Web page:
Manganese – Manganese is vital in the production of natural insulin and therefore important in the treatment of diabetes. It is found in citrus fruits, in the outer covering of nuts, grains and in the green leaves of edible plants.
The loss of magnesium in diabetic ketosis has been known for many years. About 37 percent of infants born to diabetic mothers have been found to be lacking in this mineral. It has also been found that children aged five to 18 years with well-controlled type-1 diabetes have lows serum magnesium values.
Magnesium – Magnesium also decreases the need for vitamin B6 and if it is increased in the diet, the amount of xanthurenic acid in the blood is reduced, even without vitamin B6 supplement. Moreover, magnesium is also necessary to active enzymes containing vitamin B6. Blood magnesium being particularly low in diabetic, it may be reasonably inferred that diabetes can result from a combined deficiency of vitamin B6 and magnesium. It may therefore, be advisable for any person with diabetes or a family history of the disease to take the at least 500 mg of magnesium and 10 mg of B6 daily.
Magnesium is widely distributed in foods. It forms part of the chlorophyll in green leaves. Other good sources of this mineral are nuts, Soya bean, alfalfa, apple, fig, lemon, peach, almond, whole grains, brown rice, sunflower seeds and sesame seeds.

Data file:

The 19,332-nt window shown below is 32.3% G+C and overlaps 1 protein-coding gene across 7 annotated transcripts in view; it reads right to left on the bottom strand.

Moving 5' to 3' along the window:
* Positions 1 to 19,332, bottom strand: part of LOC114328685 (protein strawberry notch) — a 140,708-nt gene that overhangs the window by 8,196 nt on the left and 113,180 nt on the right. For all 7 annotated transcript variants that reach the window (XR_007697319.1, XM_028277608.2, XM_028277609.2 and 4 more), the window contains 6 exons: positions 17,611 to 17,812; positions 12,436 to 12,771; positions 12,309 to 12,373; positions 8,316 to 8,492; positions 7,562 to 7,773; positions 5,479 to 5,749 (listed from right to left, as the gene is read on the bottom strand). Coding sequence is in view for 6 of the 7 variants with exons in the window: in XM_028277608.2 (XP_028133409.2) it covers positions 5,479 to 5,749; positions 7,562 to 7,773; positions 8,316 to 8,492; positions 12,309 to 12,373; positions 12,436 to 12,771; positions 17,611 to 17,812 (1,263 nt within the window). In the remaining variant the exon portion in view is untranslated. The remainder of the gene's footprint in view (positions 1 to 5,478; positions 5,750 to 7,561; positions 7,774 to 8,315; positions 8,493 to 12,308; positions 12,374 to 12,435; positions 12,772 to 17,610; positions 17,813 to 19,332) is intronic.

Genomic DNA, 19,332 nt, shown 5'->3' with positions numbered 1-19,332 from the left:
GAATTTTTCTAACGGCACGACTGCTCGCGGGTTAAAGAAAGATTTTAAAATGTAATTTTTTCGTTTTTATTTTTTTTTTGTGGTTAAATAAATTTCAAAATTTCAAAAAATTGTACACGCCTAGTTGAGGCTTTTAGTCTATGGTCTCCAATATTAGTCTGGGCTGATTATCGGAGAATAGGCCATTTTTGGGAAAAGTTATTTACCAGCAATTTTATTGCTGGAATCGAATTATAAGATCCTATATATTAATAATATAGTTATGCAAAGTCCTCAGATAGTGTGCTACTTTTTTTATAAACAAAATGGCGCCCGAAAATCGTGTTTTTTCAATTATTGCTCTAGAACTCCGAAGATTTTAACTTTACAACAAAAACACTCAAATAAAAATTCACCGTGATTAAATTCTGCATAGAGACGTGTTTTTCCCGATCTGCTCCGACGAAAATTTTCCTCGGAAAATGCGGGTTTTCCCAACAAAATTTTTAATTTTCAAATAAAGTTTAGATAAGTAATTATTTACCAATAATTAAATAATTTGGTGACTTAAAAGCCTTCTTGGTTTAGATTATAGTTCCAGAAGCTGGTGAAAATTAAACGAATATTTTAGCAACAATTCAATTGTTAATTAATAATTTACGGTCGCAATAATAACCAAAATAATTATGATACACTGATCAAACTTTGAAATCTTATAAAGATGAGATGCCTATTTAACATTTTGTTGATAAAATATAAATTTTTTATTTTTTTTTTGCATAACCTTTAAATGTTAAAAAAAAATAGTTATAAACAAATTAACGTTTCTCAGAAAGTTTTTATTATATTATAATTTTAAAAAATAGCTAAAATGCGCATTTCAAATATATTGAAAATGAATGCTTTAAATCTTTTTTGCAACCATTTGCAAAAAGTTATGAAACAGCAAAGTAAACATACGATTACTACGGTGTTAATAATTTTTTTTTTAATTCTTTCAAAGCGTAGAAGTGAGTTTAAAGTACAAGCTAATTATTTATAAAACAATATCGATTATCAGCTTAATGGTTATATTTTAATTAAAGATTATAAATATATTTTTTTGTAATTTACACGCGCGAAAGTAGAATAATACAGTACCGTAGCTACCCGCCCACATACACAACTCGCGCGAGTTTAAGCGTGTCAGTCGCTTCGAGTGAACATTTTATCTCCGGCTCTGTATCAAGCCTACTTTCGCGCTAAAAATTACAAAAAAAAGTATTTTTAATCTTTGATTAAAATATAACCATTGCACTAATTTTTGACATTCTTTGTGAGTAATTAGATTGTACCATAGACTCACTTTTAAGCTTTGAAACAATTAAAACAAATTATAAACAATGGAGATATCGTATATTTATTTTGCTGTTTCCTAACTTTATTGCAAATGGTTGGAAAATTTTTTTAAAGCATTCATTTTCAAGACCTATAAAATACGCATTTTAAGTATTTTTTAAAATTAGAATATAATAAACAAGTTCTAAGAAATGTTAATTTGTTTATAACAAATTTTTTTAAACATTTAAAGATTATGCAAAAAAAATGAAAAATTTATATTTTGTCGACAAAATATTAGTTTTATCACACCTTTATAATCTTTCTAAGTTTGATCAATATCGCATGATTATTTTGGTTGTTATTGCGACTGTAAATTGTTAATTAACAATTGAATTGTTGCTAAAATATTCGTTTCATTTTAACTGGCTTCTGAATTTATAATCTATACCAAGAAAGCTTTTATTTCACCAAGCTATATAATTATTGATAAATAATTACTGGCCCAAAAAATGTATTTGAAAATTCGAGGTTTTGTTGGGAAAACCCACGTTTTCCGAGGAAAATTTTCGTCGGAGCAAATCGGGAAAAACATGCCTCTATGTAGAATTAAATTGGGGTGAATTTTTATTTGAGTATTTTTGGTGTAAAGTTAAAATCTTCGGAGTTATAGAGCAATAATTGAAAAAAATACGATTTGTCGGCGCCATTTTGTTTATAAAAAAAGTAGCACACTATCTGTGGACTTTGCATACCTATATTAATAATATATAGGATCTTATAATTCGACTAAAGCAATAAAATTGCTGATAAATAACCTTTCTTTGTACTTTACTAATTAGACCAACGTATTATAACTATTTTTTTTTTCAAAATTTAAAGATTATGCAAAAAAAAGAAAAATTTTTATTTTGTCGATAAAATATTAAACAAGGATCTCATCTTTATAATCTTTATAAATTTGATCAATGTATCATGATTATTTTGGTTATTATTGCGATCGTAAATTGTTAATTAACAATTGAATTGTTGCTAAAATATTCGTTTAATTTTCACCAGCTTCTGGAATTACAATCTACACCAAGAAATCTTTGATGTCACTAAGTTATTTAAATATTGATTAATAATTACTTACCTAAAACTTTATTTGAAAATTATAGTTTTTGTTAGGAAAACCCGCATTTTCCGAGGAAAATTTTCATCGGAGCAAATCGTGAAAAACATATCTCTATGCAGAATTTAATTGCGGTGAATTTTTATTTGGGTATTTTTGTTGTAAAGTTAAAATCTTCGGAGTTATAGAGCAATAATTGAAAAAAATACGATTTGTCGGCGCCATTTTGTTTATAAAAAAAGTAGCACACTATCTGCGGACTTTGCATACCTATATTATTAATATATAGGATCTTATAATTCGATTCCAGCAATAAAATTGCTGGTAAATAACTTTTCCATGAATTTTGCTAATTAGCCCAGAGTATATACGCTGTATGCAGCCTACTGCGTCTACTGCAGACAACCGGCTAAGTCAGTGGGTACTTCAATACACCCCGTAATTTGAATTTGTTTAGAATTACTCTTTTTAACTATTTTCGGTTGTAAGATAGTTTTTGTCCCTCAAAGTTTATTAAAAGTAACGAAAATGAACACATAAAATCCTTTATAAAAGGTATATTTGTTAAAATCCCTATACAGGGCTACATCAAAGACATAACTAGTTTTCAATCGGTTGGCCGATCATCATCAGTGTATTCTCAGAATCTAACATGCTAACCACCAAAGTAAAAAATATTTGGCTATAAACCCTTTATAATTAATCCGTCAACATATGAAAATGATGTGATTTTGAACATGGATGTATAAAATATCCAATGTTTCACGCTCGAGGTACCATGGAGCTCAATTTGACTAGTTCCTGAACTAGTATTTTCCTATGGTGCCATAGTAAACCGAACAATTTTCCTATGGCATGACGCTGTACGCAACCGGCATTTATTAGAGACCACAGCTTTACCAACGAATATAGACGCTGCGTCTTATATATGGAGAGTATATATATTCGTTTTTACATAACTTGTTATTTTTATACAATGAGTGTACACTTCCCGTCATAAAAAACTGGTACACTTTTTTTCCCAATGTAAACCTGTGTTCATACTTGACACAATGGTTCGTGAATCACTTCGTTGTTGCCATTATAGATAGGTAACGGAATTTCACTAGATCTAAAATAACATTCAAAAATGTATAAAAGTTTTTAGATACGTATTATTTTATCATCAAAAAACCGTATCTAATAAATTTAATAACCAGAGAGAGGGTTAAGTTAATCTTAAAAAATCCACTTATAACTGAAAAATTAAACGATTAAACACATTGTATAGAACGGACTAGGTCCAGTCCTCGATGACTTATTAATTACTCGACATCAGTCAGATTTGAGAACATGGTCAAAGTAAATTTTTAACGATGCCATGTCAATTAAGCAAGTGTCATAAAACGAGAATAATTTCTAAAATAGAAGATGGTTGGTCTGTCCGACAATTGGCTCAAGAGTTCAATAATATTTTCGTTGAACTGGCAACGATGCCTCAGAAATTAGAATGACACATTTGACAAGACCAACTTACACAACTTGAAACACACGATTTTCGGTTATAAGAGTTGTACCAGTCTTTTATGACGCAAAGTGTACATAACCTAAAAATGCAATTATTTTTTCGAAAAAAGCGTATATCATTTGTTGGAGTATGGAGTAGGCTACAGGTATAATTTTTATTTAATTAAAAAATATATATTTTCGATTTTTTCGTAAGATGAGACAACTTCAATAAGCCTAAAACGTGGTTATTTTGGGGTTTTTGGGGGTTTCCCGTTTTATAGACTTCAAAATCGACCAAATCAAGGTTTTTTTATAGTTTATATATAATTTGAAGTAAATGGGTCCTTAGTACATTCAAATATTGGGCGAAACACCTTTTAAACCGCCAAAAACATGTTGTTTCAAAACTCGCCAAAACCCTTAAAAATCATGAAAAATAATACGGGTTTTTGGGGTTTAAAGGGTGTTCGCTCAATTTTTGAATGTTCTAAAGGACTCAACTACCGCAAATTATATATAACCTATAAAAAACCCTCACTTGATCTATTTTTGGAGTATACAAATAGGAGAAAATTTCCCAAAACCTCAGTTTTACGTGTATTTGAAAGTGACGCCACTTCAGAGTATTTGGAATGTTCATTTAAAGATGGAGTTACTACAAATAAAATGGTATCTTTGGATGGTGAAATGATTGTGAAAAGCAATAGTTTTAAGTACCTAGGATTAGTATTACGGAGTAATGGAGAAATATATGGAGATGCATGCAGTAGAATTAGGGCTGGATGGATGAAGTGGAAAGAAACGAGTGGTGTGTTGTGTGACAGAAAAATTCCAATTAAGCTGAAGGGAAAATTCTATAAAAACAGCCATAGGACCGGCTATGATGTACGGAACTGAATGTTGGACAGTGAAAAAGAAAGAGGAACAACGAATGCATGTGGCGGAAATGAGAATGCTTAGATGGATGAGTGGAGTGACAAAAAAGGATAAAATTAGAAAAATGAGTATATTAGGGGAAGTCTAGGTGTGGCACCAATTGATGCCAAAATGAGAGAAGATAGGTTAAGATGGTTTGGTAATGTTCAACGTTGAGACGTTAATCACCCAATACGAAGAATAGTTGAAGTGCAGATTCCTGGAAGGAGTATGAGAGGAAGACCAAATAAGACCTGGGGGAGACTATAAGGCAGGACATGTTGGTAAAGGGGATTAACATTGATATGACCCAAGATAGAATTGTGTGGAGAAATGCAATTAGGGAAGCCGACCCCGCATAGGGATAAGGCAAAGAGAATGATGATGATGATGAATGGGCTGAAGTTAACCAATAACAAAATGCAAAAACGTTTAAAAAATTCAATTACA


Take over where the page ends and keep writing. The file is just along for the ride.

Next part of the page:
Chromium – According to Dr. Richard A. Anderson, at the U. S. Department of Agricultures Human Nutrition Research Center in Beltsville, Maryland, whatever the blood sugar problem, chromium tends to normalize it. Dr. Anderson believes that increased prevalence of type-2 diabetes is partly due to a deficiency of chromium in the diet.
Chromium has been found beneficial in the prevention and treatment of diabetes. Columbia University scientists, in a study reported in the American Journal of Clinical Nutrition established chromiums benefits for type-2 diabetes. They confirmed that chromium enhances insulin production in the body. Some other researchers have also confirmed that chromium helps stabilize blood sugar and increases energy.
Studies have also revealed that chromium supplements control total cholesterol and triglyceride levels and raise the good or HDL cholesterol. In some patients with impaired glucose tolerance, especially children with protein malnutrition, glucose tolerance showed improvement after they were given chromium supplements.
The recommended daily allowance of chromium is 50 to 100 micrograms. Some foods rich in chromium, besides broccoli, are whole grain cereals, nuts, mushrooms, rhubarb, Bengal gram, kidney beans, Soya beans, black gram, betel leaves, bottle gourd, corn oil, brewers yeast, pomegranate and pineapple.